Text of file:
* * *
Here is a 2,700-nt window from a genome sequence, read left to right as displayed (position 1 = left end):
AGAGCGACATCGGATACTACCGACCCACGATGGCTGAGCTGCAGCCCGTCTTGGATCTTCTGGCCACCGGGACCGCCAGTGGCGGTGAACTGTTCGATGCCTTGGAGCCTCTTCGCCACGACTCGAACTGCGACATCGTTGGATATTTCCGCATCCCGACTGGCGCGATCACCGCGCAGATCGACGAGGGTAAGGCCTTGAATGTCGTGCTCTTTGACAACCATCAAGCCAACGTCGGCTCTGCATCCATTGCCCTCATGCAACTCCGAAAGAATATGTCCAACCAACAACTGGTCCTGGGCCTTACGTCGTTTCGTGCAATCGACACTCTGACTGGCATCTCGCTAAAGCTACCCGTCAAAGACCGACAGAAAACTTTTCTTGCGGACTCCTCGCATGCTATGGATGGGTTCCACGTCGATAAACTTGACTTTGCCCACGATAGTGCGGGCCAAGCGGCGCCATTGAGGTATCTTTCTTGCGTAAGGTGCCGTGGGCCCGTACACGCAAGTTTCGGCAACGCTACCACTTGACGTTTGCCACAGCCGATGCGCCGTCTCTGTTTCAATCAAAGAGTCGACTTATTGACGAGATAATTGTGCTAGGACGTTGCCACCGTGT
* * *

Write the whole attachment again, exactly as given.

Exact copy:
Here is a 2,700-nt window from a genome sequence, read left to right as displayed (position 1 = left end):
AGAGCGACATCGGATACTACCGACCCACGATGGCTGAGCTGCAGCCCGTCTTGGATCTTCTGGCCACCGGGACCGCCAGTGGCGGTGAACTGTTCGATGCCTTGGAGCCTCTTCGCCACGACTCGAACTGCGACATCGTTGGATATTTCCGCATCCCGACTGGCGCGATCACCGCGCAGATCGACGAGGGTAAGGCCTTGAATGTCGTGCTCTTTGACAACCATCAAGCCAACGTCGGCTCTGCATCCATTGCCCTCATGCAACTCCGAAAGAATATGTCCAACCAACAACTGGTCCTGGGCCTTACGTCGTTTCGTGCAATCGACACTCTGACTGGCATCTCGCTAAAGCTACCCGTCAAAGACCGACAGAAAACTTTTCTTGCGGACTCCTCGCATGCTATGGATGGGTTCCACGTCGATAAACTTGACTTTGCCCACGATAGTGCGGGCCAAGCGGCGCCATTGAGGTATCTTTCTTGCGTAAGGTGCCGTGGGCCCGTACACGCAAGTTTCGGCAACGCTACCACTTGACGTTTGCCACAGCCGATGCGCCGTCTCTGTTTCAATCAAAGAGTCGACTTATTGACGAGATAATTGTGCTAGGACGTTGCCACCGTGT